- 28. Jung K, Alekseev KP, Zhang X, Cheon DS, Vlasova AN, et al. (2007) Altered pathogenesis of porcine respiratory coronavirus in pigs due to immunosuppressive effects of dexamethasone: implications for corticosteroid use in treatment of severe acute respiratory syndrome coronavirus. J Virol 81: 13681–13693. doi: 10.1128/jvi.01702-07
- 29. Grumelli S, Corry DB, Song LZ, Song L, Green L, et al. (2004) An immune basis for lung parenchymal destruction in chronic obstructive pulmonary disease and emphysema. PLoS Med 1: e8. doi: 10.1371/journal.pmed.0010008
- 30. Christopher-Hennings J, Holler LD, Benfield DA, Nelson EA (2001) Detection and duration of porcine reproductive and respiratory syndrome virus in semen, serum, peripheral blood mononuclear cells, and tissues from Yorkshire, Hampshire, and Landrace boars. J Vet Diagn Invest 13: 133–142. doi: 10.1177/104063870101300207
- 31. Dwivedi V, Manickam C, Patterson R, Dodson K, Murtaugh M, et al. (2011) Cross-protective immunity to porcine reproductive and respiratory syndrome virus by intranasal delivery of a live virus vaccine with a potent adjuvant. Vaccine 29: 4058–4066. doi: 10.1016/j.vaccine.2011.03.006
- 32. Greenway TE, Eldridge JH, Ludwig G, Staas JK, Smith JF, et al. (1998) Induction of protective immune responses against Venezuelan equine encephalitis (VEE) virus aerosol challenge with microencapsulated VEE virus vaccine. Vaccine 16: 1314–1323. doi: 10.1016/s0264-410x(98)00008-5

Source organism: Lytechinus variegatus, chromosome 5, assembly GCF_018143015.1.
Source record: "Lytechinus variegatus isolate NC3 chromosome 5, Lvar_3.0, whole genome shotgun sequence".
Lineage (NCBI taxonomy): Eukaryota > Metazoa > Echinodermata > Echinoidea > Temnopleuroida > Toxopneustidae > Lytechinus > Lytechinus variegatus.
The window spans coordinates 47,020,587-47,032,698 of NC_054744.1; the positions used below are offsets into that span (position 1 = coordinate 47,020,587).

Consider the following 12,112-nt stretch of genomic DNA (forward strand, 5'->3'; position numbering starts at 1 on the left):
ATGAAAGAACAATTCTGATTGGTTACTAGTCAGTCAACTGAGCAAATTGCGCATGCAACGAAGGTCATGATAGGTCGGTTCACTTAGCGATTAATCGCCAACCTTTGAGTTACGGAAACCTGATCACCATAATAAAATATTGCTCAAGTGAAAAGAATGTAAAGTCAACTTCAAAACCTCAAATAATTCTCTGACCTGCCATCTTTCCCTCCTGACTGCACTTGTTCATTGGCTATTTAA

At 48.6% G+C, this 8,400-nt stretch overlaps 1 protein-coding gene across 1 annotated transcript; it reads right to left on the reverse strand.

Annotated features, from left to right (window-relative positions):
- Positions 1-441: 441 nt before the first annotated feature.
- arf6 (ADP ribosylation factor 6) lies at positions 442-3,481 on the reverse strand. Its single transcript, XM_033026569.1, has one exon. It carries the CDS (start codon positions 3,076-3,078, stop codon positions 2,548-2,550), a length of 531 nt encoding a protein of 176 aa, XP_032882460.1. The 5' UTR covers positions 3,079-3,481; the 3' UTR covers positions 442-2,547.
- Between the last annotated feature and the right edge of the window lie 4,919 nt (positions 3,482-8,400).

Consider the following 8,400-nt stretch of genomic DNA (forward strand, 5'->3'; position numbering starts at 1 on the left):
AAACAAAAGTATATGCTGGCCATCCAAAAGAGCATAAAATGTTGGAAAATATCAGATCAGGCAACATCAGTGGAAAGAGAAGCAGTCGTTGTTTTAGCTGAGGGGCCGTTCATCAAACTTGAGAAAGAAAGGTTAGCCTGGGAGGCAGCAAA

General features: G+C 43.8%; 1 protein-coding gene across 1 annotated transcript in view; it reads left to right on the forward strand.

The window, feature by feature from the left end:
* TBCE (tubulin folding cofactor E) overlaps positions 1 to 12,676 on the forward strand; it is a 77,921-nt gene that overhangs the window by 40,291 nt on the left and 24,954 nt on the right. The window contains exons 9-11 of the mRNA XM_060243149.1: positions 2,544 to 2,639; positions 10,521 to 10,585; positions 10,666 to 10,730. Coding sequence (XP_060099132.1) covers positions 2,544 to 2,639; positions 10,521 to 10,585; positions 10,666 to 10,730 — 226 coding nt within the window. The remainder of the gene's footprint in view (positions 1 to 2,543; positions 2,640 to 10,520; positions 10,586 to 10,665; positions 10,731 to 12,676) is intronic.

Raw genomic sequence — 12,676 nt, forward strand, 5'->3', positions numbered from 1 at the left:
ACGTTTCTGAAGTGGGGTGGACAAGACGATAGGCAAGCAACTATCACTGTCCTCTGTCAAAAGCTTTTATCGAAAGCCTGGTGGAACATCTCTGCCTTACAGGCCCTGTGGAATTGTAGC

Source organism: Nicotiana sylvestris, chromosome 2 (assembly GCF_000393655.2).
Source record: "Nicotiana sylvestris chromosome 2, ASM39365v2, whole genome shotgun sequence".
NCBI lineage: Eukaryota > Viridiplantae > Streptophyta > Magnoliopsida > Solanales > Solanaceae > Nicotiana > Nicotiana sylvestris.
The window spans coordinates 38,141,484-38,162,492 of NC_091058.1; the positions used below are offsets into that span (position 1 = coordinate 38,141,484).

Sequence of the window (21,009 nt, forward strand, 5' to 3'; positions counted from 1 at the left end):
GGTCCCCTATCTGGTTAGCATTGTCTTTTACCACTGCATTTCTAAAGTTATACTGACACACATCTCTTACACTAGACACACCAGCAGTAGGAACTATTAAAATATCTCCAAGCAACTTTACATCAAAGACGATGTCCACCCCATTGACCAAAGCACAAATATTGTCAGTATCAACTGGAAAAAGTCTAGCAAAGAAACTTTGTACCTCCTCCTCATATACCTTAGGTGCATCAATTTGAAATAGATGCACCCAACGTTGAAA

- 33. Shephard MJ, Todd D, Adair BM, Po AL, Mackie DP, et al. (2003) Immunogenicity of bovine parainfluenza type 3 virus proteins encapsulated in nanoparticle vaccines, following intranasal administration to mice. Res Vet Sci 74: 187–190. doi: 10.1016/s0034-5288(02)00180-7
- 34. Albina E, Carrat C, Charley B (1998) Interferon-alpha response to swine arterivirus (PoAV), the porcine reproductive and respiratory syndrome virus. J Interferon Cytokine Res 18: 485–490. doi: 10.1089/jir.1998.18.485
- 35. Inaba K, Inaba M, Naito M, Steinman RM (1993) Dendritic cell progenitors phagocytose particulates, including bacillus Calmette-Guerin organisms, and sensitize mice to mycobacterial antigens in vivo. J Exp Med 178: 479–488. doi: 10.1084/jem.178.2.479
- 36. Gupta RK, Chang AC, Siber GR (1998) Biodegradable polymer microspheres as vaccine adjuvants and delivery systems. Dev Biol Stand 92: 63–78.
- 37. Yoshida M, Babensee JE (2006) Differential effects of agarose and poly(lactic-co-glycolic acid) on dendritic cell maturation. J Biomed Mater Res A 79: 393–408. doi: 10.1002/jbm.a.30798
- 38. Babensee JE, Paranjpe A (2005) Differential levels of dendritic cell maturation on different biomaterials used in combination products. J Biomed Mater Res A 74: 503–510. doi: 10.1002/jbm.a.30429
- 39. Ganter M, Hensel A (1997) Cellular variables in bronchoalveolar lavage fluids (BALF) in selected healthy pigs. Res Vet Sci 63: 215–217. doi: 10.1016/s0034-5288(97)90023-0
- 40. Schaumann F, Borm PJ, Herbrich A, Knoch J, Pitz M, et al. (2004) Metal-rich ambient particles (particulate matter 2.5) cause airway inflammation in healthy subjects. Am J Respir Crit Care Med 170: 898–903. doi: 10.1164/rccm.200403-423oc